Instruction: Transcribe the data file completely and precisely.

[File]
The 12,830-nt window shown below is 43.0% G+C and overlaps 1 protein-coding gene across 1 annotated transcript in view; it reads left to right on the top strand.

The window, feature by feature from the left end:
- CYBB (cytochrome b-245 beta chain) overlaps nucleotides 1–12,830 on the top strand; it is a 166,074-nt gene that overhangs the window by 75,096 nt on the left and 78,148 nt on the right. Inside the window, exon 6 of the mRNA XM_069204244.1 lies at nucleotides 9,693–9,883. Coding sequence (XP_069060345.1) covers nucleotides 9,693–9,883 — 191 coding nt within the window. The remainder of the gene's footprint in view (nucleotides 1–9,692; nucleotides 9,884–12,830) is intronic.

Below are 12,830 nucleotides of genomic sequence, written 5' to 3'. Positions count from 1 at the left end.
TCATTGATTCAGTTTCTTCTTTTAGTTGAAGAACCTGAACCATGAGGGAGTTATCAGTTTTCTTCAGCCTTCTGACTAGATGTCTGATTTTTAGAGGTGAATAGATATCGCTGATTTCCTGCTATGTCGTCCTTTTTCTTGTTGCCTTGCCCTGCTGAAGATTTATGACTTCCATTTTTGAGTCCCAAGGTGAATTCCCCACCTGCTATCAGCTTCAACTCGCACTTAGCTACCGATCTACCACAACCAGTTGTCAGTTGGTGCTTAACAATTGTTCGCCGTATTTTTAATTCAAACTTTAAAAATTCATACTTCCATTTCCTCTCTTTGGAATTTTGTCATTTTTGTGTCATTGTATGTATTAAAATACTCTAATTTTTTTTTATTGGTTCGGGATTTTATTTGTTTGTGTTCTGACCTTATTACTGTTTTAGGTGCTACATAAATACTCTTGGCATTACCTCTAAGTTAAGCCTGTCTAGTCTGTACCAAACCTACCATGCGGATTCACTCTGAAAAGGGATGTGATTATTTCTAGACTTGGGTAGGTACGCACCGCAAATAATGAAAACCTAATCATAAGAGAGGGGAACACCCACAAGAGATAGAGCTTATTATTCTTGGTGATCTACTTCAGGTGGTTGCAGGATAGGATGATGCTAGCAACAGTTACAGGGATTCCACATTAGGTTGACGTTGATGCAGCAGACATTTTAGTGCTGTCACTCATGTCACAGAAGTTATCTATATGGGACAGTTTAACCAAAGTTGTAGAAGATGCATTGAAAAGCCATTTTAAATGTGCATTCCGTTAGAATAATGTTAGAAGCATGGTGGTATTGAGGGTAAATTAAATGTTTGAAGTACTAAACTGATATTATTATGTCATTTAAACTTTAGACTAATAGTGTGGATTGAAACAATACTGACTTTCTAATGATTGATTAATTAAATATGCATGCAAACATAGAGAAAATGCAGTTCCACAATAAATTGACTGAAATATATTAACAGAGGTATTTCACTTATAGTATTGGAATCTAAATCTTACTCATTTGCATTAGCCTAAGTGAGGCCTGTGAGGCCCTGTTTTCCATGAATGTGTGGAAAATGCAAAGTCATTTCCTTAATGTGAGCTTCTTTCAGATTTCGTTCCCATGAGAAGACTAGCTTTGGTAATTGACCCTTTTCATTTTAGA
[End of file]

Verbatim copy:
The 12,830-nt window shown below is 43.0% G+C and overlaps 1 protein-coding gene across 1 annotated transcript in view; it reads left to right on the top strand.

The window, feature by feature from the left end:
- CYBB (cytochrome b-245 beta chain) overlaps nucleotides 1–12,830 on the top strand; it is a 166,074-nt gene that overhangs the window by 75,096 nt on the left and 78,148 nt on the right. Inside the window, exon 6 of the mRNA XM_069204244.1 lies at nucleotides 9,693–9,883. Coding sequence (XP_069060345.1) covers nucleotides 9,693–9,883 — 191 coding nt within the window. The remainder of the gene's footprint in view (nucleotides 1–9,692; nucleotides 9,884–12,830) is intronic.

Below are 12,830 nucleotides of genomic sequence, written 5' to 3'. Positions count from 1 at the left end.
TCATTGATTCAGTTTCTTCTTTTAGTTGAAGAACCTGAACCATGAGGGAGTTATCAGTTTTCTTCAGCCTTCTGACTAGATGTCTGATTTTTAGAGGTGAATAGATATCGCTGATTTCCTGCTATGTCGTCCTTTTTCTTGTTGCCTTGCCCTGCTGAAGATTTATGACTTCCATTTTTGAGTCCCAAGGTGAATTCCCCACCTGCTATCAGCTTCAACTCGCACTTAGCTACCGATCTACCACAACCAGTTGTCAGTTGGTGCTTAACAATTGTTCGCCGTATTTTTAATTCAAACTTTAAAAATTCATACTTCCATTTCCTCTCTTTGGAATTTTGTCATTTTTGTGTCATTGTATGTATTAAAATACTCTAATTTTTTTTTATTGGTTCGGGATTTTATTTGTTTGTGTTCTGACCTTATTACTGTTTTAGGTGCTACATAAATACTCTTGGCATTACCTCTAAGTTAAGCCTGTCTAGTCTGTACCAAACCTACCATGCGGATTCACTCTGAAAAGGGATGTGATTATTTCTAGACTTGGGTAGGTACGCACCGCAAATAATGAAAACCTAATCATAAGAGAGGGGAACACCCACAAGAGATAGAGCTTATTATTCTTGGTGATCTACTTCAGGTGGTTGCAGGATAGGATGATGCTAGCAACAGTTACAGGGATTCCACATTAGGTTGACGTTGATGCAGCAGACATTTTAGTGCTGTCACTCATGTCACAGAAGTTATCTATATGGGACAGTTTAACCAAAGTTGTAGAAGATGCATTGAAAAGCCATTTTAAATGTGCATTCCGTTAGAATAATGTTAGAAGCATGGTGGTATTGAGGGTAAATTAAATGTTTGAAGTACTAAACTGATATTATTATGTCATTTAAACTTTAGACTAATAGTGTGGATTGAAACAATACTGACTTTCTAATGATTGATTAATTAAATATGCATGCAAACATAGAGAAAATGCAGTTCCACAATAAATTGACTGAAATATATTAACAGAGGTATTTCACTTATAGTATTGGAATCTAAATCTTACTCATTTGCATTAGCCTAAGTGAGGCCTGTGAGGCCCTGTTTTCCATGAATGTGTGGAAAATGCAAAGTCATTTCCTTAATGTGAGCTTCTTTCAGATTTCGTTCCCATGAGAAGACTAGCTTTGGTAATTGACCCTTTTCATTTTAGA